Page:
Please tell me I'm not the only woman with leftovers of various cupcake papers in my kitchen cupboard. You know how it is... you buy a 36 pack of birthday papers, and you make 24 cupcakes. The other 12 papers go up in the cupboard.
Lemon poppyseed muffins, pre glaze, in birthday, Valentine, and Halloween papers.
My mother, the cupcake queen.
I have memories of taking those monstrous 1970s Tupperware cupcake keepers to school, back when you could actually take home baked goods into a public school classroom without everybody getting their gluten free knickers in a knot. Birthdays meant being admonished 47 times, "Don't forget to bring home my cupcake keepers!"
Fast forward to when I started having kids, and my mom became Grammy, and started baking cupcakes for them. She did this for quite a while, and I can only assume that she bought papers like I did. Because when she cleaned out her cupboard and brought me her collection of sprinkles and papers, let's just say, it was a sizable collection. I promptly put them in a high cupboard and shut the door, but every once in a while, Paul opens that cupboard and gives me a hairy eyeball. The poor man is a minimalist. And only one of the children takes after him. The rest are pack rats like me.
To my loyal readers (you know, all like 8 of you), it's been pretty obvious that I've been going through an identity crisis lately over this whole not homeschooling any more thing. I've been thinking about what kind of school mom I want to be, and one of the things I came up with was after school snack time. Normally, I bring the teens home and they tear through the kitchen like locust, buzzing down everything in their path and then retreating to their rooms in a state of stupor.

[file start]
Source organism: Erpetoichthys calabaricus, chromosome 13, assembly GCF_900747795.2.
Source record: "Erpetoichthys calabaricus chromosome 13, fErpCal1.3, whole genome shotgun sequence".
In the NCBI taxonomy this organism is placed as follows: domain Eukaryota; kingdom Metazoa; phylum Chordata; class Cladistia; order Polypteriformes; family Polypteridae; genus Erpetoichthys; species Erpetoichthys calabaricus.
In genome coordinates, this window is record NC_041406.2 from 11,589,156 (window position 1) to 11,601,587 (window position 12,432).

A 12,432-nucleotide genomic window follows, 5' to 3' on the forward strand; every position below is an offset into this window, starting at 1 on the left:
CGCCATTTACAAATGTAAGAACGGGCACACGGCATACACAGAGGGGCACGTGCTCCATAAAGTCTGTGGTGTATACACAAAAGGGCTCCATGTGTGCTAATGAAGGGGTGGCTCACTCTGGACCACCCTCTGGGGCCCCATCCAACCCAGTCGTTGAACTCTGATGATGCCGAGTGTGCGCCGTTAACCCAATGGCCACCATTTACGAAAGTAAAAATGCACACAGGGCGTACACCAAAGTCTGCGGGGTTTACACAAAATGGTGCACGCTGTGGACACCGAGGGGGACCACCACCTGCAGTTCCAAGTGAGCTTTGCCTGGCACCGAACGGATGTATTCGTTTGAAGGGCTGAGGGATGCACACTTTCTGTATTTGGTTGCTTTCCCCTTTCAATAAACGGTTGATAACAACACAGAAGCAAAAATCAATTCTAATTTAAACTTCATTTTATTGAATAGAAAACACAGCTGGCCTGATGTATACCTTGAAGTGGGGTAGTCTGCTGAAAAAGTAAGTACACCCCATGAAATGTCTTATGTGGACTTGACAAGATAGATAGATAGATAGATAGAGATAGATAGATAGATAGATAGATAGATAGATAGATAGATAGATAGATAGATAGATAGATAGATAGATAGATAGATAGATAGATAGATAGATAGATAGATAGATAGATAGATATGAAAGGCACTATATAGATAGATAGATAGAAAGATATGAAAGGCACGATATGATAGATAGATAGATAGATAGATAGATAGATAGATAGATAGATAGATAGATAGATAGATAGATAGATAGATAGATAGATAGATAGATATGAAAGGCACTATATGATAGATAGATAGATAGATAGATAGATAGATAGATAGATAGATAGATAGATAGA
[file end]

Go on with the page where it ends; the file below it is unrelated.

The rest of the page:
In an effort to make the chaotic time right after getting home from school more pleasant, I decided I'd have snacks waiting for them, and they could decompress and talk about their day. --And perhaps if I define "snack" as a muffin or two, instead of the whole kitchen, we'll actually buy less food?
Since the high school kids started a week before the younger kids, Jack has been helping me bake muffins each day, and I've decided something.
My goal for the school year is to use up all the cupcake papers.
Not to be the most active mom on the PTA, not to have the kids with the highest grades, or see them all get perfect attendance awards. Not to never forget an important project, a jacket, a lunchbox, or even a child (although I'd really like to make it through the year without forgetting to pick anybody up from anywhere). I know I'm going to fail at so very many things this year.
While using up all the cupcake papers may seem like setting the bar really low, it's more about what it represents for me. 1) it will please Paul to have one.less.thing. in the house; 2) I may actually bust out a cookbook and try some new recipes, something I haven't done in years; but most importantly, 3) it will create a welcoming place for my kids at the end of the school day.
Using up the cupcake papers says to my children, "I was thinking of you while you were gone."
"I care about you. I know you're hungry. I made this for you." And if I can convey those things to my children, if they know that, after school, I will listen while we nosh together, then I will consider this school year a success.
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